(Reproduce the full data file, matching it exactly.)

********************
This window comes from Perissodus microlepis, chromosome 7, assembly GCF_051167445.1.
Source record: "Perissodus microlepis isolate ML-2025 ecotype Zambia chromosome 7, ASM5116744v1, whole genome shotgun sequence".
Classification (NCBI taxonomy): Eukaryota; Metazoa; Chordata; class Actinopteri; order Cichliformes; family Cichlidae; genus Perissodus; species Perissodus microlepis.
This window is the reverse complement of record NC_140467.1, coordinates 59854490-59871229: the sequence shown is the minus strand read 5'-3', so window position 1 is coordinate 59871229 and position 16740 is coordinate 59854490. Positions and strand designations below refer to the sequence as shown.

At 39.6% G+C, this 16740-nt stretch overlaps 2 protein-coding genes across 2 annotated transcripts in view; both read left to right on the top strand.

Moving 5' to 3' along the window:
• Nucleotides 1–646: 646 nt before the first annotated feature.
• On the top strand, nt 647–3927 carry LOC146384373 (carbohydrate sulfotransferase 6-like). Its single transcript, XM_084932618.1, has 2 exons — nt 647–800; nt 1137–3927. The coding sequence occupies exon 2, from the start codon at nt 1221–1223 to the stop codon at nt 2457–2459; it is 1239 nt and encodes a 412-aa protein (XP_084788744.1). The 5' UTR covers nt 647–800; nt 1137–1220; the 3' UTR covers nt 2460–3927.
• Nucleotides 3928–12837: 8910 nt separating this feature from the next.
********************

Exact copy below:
This window comes from Perissodus microlepis, chromosome 7, assembly GCF_051167445.1.
Source record: "Perissodus microlepis isolate ML-2025 ecotype Zambia chromosome 7, ASM5116744v1, whole genome shotgun sequence".
Classification (NCBI taxonomy): Eukaryota; Metazoa; Chordata; class Actinopteri; order Cichliformes; family Cichlidae; genus Perissodus; species Perissodus microlepis.
This window is the reverse complement of record NC_140467.1, coordinates 59854490-59871229: the sequence shown is the minus strand read 5'-3', so window position 1 is coordinate 59871229 and position 16740 is coordinate 59854490. Positions and strand designations below refer to the sequence as shown.

At 39.6% G+C, this 16740-nt stretch overlaps 2 protein-coding genes across 2 annotated transcripts in view; both read left to right on the top strand.

Moving 5' to 3' along the window:
• Nucleotides 1–646: 646 nt before the first annotated feature.
• On the top strand, nt 647–3927 carry LOC146384373 (carbohydrate sulfotransferase 6-like). Its single transcript, XM_084932618.1, has 2 exons — nt 647–800; nt 1137–3927. The coding sequence occupies exon 2, from the start codon at nt 1221–1223 to the stop codon at nt 2457–2459; it is 1239 nt and encodes a 412-aa protein (XP_084788744.1). The 5' UTR covers nt 647–800; nt 1137–1220; the 3' UTR covers nt 2460–3927.
• Nucleotides 3928–12837: 8910 nt separating this feature from the next.